To build games using Silverlight, knowing XAML and how it works is important.  Let’s read some existing code, I have gone over code here very carefully, with a bunch of links to references.  image

>>Tutorial on XML<<

Let’s get the XAML definition out of the way:

  • XAML is a declarative language with flow control support that uses the standard XML syntax
  • This means that XAML does nothing by itself unlike an executable or interpretative language, XAML and XML must have a code behind language.  With Silverlight 1.0, the code behind was javascript, later versions included C#, VB and so forth, javascript is still one of the languages that works with Silverlight.

Now let’s read the code line by line

   1: <UserControl x:Class="RotateThingie.MainPage"
   2:     xmlns="http://schemas.microsoft.com/winfx/2006/xaml/presentation" 
   3:     xmlns:x="http://schemas.microsoft.com/winfx/2006/xaml" 
   4:     Width="400" Height="300">
   5:     <Canvas Height="200" Width="200">
   6:  
   7:         <!-- Rotates the Polyline 45 degrees about the point (0,0). -->
   8:         <Polyline x:Name="thingie" Points="25,25 0,50 25,75 50,50 25,25 25,0" 
   9:     Stroke="Blue" StrokeThickness="10"
  10:     Canvas.Left="75" Canvas.Top="50">
  11:             <Polyline.RenderTransform>
  12:                 <RotateTransform CenterX="0" CenterY="0" Angle="270" />
  13:             </Polyline.RenderTransform>
  14:         </Polyline>
  15:     </Canvas>
  16:  
  17: </UserControl>

Line 1: <UserControl: x:Class=”RotateThingie.MainPage”

  • Usercontrol: In Silverlight controls that inherits from UserControl are to:
    • Separate functionality into smaller, manageable pieces of logic that can be created independently from an application and other controls
    • Group related controls that can be used more than once in an application
  • x:Class=
    • Configures XAML compilation to join partial classes between XAML and code-behind (JavaScript, VB, C#, etc.)
  • “RotateThingie.MainPage”:
    • RotateThingie = namespace, optional, specifies a CLR namespace that contains the partial class identified by classname
    • MainPage = classname, required, specifies the CLR name of the partial class that connects the loaded XAML and your code-behind for that XAML

Line 2: xmlns=http://schemas.microsoft.com/winfx/2006/xaml/presentation

  • xmlns attribute specifically indicates the default XML namespace
  • Only needed on application and root elements, applies to all child elements

Line 3: xmlns:x=http://schemas.microsoft.com/winfx/2006/xaml

Line 4: Width="400" Height="300">

  • Size of the usercontrol

Line 5: <Canvas Height="200" Width="200">

  • Defines an area within which you can explicitly position child elements by using coordinates that are relative to the area.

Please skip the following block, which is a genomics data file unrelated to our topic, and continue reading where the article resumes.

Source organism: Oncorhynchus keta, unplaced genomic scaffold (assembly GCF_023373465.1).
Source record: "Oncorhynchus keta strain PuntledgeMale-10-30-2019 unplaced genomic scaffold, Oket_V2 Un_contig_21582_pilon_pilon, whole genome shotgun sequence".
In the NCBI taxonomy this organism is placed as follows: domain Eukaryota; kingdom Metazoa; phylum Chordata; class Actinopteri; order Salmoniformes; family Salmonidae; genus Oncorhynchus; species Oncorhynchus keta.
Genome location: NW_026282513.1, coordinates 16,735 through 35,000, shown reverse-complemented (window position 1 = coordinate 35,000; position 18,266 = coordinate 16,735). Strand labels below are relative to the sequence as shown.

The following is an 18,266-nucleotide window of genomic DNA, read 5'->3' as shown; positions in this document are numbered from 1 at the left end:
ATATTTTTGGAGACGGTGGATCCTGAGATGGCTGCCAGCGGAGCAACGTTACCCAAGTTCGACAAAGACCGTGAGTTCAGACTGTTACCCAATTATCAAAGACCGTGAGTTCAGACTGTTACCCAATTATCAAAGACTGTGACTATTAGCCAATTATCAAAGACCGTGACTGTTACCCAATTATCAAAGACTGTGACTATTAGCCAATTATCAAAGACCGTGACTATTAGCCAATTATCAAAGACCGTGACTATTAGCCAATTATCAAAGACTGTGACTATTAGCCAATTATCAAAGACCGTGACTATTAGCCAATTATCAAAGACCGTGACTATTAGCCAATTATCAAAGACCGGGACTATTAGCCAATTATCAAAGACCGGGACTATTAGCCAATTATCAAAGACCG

• Size of the Canvas
  • Canvas is not visible if one or more of the following conditions are true:
    • The Height property is equal to 0.
    • The Width property is equal to 0.
    • The Background property is equal to null.
    • The Opacity property is equal to 0.
    • The Visibility property is equal to Collapsed.
    • One of the ancestor objects of the Canvas is not visible.

Line 6: <!-- Rotates the Polyline 45 degrees about the point (0,0). –>

  • Comments

Line 7: <Polyline Points="25,25 0,50 25,75 50,50 25,25 25,0"
Line 8: Stroke="Blue" StrokeThickness="10"
Line 9: Canvas.Left="75" Canvas.Top="50">

  • These three lines define the little image that we are playing with
  • Line 7 creates the lines in a plane geometry sense, defining a UI Element that we are working with: Polyline.  Where Points set the lines of the Polyline using space delimited 2-D coordinates
  • Line 8 creates a sets the stroke of the lines to Blue and the StrokeThickness to 10 pixels
  • Line 9 sets the location of the polyline on the canvas defined on line 5

Line 10: <Polyline.RenderTransform>
Line 11: <RotateTransform CenterX="0" CenterY="0" Angle="270" />

  • The two lines 10 and 11 create a Polyline, which is like a Polygon, except the shape doesn’t have to close, although this one does appear to close, it doesn’t the little limb hanging out is one of the polylines.  The Polyline has it’s own coordinates, RenderTransform uses the Polyline’s coordinates
  • A UIElement is a base class for most of the objects that have visual appearance and can process basic input in Silverlight

Line 12: </Polyline.RenderTransform>

  • Closes the UIElement Polyline.RenderTransform collection

Line 13: </Polyline>

  • Closes the Polyline collection

Line 14: </Canvas>

  • Closes the Canvas object

Line 15: </UserControl>

  • Closes the UserControl

That’s it for today.

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